He was described as a cheerful and easy-going person who always had a smile while at work.
So Mr Desmond Soong's death on Monday afternoon came as a huge shock to many of his former colleagues.
Mr Soong, 30, and his father, Mr Soong Ya Cai, 66, had fallen to their deaths at Block 605, Clementi West Street 1.
Said Mr Chen, 30, who worked with the IT specialist at the same company for about four years: "He never shared with us any of his problems, so we did not know what could have happened at home which led to this."
A family member told Shin Min Daily News that the two men shared a close relationship, contrary to previous reports.
When the older Mr Soong was in a nursing home after developing some health problems, his son visited him regularly.
The father joined West Coast Residents' Committee (RC) a few years ago and was in charge of events planning. He left a year ago due to health problems.
Mr Samy, an RC member, told Lianhe Wanbao that the older Mr Soong had a very bad temper and tended to make things difficult during meetings. He also often quarrelled with other RC members.
Mr Samy added that the older Mr Soong used to plan walkathons and other sporting events because he loved to exercise.
Other RC members described him as a healthy man just a few years ago when he joined the RC. He went for walks in the park and even took part in marathons.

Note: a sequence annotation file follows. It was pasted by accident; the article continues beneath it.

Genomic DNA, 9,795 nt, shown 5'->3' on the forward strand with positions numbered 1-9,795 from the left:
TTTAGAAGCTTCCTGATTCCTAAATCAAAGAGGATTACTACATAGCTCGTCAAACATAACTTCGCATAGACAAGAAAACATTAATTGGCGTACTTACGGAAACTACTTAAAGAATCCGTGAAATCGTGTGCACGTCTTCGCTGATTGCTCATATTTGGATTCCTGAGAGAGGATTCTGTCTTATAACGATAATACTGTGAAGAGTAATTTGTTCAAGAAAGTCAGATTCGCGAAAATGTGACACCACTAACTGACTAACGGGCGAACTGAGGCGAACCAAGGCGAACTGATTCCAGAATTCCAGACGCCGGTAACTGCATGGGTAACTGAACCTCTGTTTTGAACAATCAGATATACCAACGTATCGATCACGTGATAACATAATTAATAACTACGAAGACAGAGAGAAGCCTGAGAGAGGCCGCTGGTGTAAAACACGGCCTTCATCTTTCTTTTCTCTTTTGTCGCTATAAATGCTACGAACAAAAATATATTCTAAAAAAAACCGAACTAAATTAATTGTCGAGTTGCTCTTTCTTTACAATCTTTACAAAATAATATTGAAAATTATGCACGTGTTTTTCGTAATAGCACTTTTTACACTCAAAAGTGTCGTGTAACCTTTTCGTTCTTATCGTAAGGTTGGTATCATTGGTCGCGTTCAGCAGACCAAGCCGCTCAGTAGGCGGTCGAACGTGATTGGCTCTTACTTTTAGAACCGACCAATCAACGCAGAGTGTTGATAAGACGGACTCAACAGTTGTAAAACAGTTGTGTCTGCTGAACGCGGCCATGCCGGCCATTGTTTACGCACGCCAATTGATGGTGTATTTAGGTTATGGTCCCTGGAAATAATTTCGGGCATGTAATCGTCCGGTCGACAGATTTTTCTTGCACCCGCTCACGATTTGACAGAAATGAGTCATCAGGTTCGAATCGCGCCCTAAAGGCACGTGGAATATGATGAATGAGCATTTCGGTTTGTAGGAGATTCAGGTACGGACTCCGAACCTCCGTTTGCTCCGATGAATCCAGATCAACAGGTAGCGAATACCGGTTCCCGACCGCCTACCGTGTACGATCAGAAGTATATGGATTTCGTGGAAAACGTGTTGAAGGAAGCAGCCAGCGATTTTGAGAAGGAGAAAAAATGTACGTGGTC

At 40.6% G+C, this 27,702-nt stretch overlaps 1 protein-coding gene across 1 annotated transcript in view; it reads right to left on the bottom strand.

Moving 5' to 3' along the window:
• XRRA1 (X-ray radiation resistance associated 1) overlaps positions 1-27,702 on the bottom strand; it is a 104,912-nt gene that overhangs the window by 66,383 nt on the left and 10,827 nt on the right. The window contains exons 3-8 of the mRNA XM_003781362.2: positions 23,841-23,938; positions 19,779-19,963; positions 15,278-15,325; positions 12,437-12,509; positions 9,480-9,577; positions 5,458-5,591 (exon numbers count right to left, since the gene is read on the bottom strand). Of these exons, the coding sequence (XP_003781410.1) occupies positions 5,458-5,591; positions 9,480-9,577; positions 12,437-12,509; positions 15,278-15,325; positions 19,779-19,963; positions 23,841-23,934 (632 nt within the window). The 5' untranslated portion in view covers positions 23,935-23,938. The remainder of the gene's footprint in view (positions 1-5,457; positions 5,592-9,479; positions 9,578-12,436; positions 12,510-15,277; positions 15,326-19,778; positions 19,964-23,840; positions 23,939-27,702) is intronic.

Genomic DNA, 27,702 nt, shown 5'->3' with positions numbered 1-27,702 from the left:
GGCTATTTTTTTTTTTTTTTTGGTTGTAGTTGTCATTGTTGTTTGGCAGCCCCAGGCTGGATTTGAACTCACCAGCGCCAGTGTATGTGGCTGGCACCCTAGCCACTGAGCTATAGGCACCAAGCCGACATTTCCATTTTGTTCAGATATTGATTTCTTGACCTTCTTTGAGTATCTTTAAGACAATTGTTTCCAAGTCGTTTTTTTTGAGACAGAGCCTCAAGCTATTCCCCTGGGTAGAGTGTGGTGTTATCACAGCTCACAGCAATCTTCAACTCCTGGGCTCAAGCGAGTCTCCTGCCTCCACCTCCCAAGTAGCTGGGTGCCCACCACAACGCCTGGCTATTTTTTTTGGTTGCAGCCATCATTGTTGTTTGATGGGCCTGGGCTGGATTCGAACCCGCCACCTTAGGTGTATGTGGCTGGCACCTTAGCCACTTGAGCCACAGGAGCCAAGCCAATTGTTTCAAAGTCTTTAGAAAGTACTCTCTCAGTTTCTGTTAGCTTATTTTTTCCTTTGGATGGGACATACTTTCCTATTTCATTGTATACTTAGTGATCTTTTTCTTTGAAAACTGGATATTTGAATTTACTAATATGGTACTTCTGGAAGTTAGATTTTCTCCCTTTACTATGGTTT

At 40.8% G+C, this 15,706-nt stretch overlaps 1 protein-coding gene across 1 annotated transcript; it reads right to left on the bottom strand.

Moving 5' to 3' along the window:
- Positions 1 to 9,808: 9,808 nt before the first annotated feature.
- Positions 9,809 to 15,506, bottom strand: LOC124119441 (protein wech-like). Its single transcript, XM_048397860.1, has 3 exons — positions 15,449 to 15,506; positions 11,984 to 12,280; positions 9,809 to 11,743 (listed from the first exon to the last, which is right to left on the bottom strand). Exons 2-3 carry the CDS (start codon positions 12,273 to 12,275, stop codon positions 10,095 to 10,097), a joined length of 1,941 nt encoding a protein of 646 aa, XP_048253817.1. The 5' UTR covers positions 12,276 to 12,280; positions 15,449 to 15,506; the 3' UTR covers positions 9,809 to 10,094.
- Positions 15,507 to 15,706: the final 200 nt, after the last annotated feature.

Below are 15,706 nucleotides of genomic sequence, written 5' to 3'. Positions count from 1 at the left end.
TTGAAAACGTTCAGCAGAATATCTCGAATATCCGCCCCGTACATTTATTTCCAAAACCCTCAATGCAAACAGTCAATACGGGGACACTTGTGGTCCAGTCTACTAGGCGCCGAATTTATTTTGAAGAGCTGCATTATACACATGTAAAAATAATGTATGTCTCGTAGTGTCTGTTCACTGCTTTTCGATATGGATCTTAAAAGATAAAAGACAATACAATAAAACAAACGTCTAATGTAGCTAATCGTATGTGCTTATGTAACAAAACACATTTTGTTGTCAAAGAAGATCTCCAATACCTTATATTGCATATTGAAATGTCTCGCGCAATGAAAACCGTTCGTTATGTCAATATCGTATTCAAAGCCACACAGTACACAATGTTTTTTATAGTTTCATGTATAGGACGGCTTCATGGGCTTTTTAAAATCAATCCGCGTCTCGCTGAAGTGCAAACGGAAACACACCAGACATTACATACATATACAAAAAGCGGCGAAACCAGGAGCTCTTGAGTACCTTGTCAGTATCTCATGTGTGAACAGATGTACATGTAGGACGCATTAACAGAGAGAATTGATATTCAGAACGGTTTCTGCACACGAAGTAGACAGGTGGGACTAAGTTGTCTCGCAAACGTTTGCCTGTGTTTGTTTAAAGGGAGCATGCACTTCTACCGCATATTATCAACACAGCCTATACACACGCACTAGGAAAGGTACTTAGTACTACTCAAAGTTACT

But his health suddenly deteriorated half a year ago and he lost a lot of weight and had to be confined to a wheelchair.
A family friend had told The New Paper earlier that he suffered from dementia and had problems controlling his bladder and bowel movements.
Mr Samy also said that before the older Mr Soong retired, he had worked as a technician for a company in Jurong, reported Shin Min. Several years ago, he received a payout of $4,000 and left the company.
Neighbours whom Wanbao spoke to on Monday evening said that the younger Mr Soong was well-mannered and kind.
Last weekend, he was seen smiling and talking with his sister while returning home from a shopping trip.
Residents of Block 605 told The New Paper on Tuesday that their block was usually quiet.
Neighbours said they had not heard anything amiss before the two men's deaths.
The wake was held on Tuesday evening at the void deck of Block 607 and was attended by about 100 people.
After evening rituals, Madam Eileen, who had been in despair when she returned home on Monday to find her husband and second son dead, broke down and was taken back to the family's home on the seventh storey by the remaining family members - her elder son and daughter.
The family declined to be interviewed.
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